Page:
Now, I know what you’re thinking. But Sophie! you may exclaim, pressing your palms against your cheeks, I thought we had a capitalistic economy?
If you’re feeling a wee bit distressed at this shift in your worldview, I don’t blame you. I had to do some Google sleuthing myself. But basically, the way it works is that capitalism is a system. It just tells people “hey, if you’ve got bread and someone else wants bread, you can sell it to them. Price? Don’t care. Want to make cheese instead? Be my guest.” Meanwhile, an economy is more like an economic system or a series of transactions in a certain category.
Okay, I went off on a bit of a tangent there, so recap: sharing economy. If Sam has a lawnmower, the sharing economy would allow him to rent it out to Susan, who doesn’t have a lawnmower. This way, Susan doesn’t have to buy her own lawnmower, and Sam gets some cash for a thing that was sitting in his shed.
Now let’s move on to the nitty-gritty stuff.
Brief disclaimer: for the rest of the post I’m going to be talking about people like they’re firms or businesses (which, in the sharing economy, they kind of are).
When talking sharing economy, there are a few different perspectives to look at. I’m going to go small and slowly move up, so I’ll start by talking about individual effects before moving on to government regulations, business and big-picture effects.
The benefits to the renter are obvious. If we assume that, like regular firms, the goal of the individual is to maximize their profit, then the sharing economy allows individuals to increase their productivity. Only, instead of increasing output like a traditional firm, the individual takes advantage of already-existing output production methods. The rising prominence of the sharing economy has been a wake-up call, like an annoying friend who’s slapped you and pointed to all your underutilized assets in frustration, screaming “Why are they just sitting there?!?!”
The sharing economy lets people fully maximize output from the resources they have available, even if the resources in question are usually capital (cars, anyone?). So while the ultimate result is the same (an increase in revenue), the sharing economy lets the individual do this in a way that barely changes fixed costs.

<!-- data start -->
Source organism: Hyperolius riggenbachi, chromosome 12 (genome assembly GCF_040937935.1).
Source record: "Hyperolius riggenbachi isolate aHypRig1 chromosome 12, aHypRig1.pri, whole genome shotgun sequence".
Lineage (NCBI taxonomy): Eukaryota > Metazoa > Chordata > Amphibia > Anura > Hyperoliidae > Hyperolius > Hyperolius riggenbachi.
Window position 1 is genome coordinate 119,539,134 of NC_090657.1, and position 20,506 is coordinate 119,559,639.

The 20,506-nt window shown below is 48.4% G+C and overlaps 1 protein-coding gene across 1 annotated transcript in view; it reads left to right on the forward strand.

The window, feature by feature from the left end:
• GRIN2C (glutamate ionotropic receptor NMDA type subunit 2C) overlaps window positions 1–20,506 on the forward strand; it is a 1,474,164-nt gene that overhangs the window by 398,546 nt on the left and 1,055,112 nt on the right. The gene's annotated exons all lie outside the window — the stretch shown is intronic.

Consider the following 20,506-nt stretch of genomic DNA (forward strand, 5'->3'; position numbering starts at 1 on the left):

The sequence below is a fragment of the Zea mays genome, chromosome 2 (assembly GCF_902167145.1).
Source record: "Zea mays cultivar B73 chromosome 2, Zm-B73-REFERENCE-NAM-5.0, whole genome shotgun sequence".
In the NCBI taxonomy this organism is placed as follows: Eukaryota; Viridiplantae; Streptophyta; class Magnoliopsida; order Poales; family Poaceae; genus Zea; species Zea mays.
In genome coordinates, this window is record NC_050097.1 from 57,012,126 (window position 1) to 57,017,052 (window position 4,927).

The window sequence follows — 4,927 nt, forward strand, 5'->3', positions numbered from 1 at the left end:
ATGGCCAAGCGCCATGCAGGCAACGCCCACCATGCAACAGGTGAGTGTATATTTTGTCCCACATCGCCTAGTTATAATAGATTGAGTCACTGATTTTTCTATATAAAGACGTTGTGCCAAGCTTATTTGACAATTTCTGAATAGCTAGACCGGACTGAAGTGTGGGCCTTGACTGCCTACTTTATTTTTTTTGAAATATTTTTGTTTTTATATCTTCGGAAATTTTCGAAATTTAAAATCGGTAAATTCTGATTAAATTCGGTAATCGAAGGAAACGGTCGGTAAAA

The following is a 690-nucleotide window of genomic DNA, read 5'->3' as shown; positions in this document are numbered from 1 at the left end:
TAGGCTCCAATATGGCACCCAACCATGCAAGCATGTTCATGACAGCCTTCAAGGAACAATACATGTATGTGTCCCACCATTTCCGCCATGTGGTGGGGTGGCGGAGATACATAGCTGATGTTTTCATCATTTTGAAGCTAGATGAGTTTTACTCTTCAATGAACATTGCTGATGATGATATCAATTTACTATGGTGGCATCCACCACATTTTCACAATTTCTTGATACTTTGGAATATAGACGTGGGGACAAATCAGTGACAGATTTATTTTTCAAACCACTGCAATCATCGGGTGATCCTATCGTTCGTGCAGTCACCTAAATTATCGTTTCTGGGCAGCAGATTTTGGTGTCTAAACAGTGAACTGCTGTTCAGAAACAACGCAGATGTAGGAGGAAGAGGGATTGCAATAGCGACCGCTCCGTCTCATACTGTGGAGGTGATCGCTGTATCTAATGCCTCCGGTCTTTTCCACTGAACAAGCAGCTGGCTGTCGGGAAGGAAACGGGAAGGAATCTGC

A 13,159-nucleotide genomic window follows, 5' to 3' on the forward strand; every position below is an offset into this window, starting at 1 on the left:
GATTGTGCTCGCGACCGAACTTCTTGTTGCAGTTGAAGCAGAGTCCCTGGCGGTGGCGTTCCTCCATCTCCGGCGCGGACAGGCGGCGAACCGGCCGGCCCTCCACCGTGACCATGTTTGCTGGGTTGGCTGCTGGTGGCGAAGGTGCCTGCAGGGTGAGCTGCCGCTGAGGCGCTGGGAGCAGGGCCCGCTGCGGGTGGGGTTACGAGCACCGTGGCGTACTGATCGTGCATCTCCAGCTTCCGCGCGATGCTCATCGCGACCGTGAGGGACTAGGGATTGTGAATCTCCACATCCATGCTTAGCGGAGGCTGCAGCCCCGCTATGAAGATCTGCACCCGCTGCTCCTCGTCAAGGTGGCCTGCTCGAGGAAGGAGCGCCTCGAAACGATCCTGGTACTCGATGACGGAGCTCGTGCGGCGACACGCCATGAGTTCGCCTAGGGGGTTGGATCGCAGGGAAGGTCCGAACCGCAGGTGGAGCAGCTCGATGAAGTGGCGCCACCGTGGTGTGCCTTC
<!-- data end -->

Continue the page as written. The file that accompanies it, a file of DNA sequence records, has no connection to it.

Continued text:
Take this guy, for instance. He made an extra $30,000 in revenue over 2 years, simply by realizing he’d been performing inside his PPC. Over half of this revenue was from Airbnb, generated by a guest room that was collecting dust. All of a sudden, the opportunity cost of that dust-collecting room was the money he could be earning by renting it out. He didn’t just move along his PPC – he redefined it. The entire curve shifted outwards as he became conscious of resources he didn’t know he had. He was just doing what he normally did and earning money for it:
Even before I was hosting on Airbnb, I still had to take the time to keep my house clean. These days, I still keep my house clean… In a way, it’s like I’m paying myself to keep my own house clean.
This isn’t an isolated incident, either. In San Francisco, Airbnb hosts rent out their homes for an average of 58 nights per year, generating about $9,300 in revenue.
Essentially, the sharing economy benefits the renter because it brings in additional revenue – an economic incentive.
The benefits to the consumer, on the other hand, are equally obvious. Let’s go back to Silicon Valley for a moment. The average hotel room in San Fran is close to $400/night (*wheeze*). Extrapolating from the data above, the average Airbnb accommodation is $160/night ($9,300/58).
I know. The consumer surplus is dizzying; $240/night ($400 – $160) is nothing to scoff at.
But wait! There’s more!! I haven’t even begun cracking down on the sweet stuff – and by sweet stuff, I mean the cons of the substitute good (same thing, right?). You see, hotel rooms aren’t just more expensive – they’re more wasteful, too. By choosing Airbnb over hotels, consumers dodge around 1 kg of waste per night in addition to enormous energy savings. After all, renters don’t expect the host to vacuum and change the sheets every night.
These incentives apply to everything in the sharing economy (be still, my heart). In renting a neighbor’s lawnmower, you save on both the cost of buying one yourself (economic incentive) and the environmental ramifications of lawnmower production (moral incentive).
So there are economic and moral incentives to the sharing economy. There can’t possibly be social incentives, can there? Can there??? Can there?!?!?!?!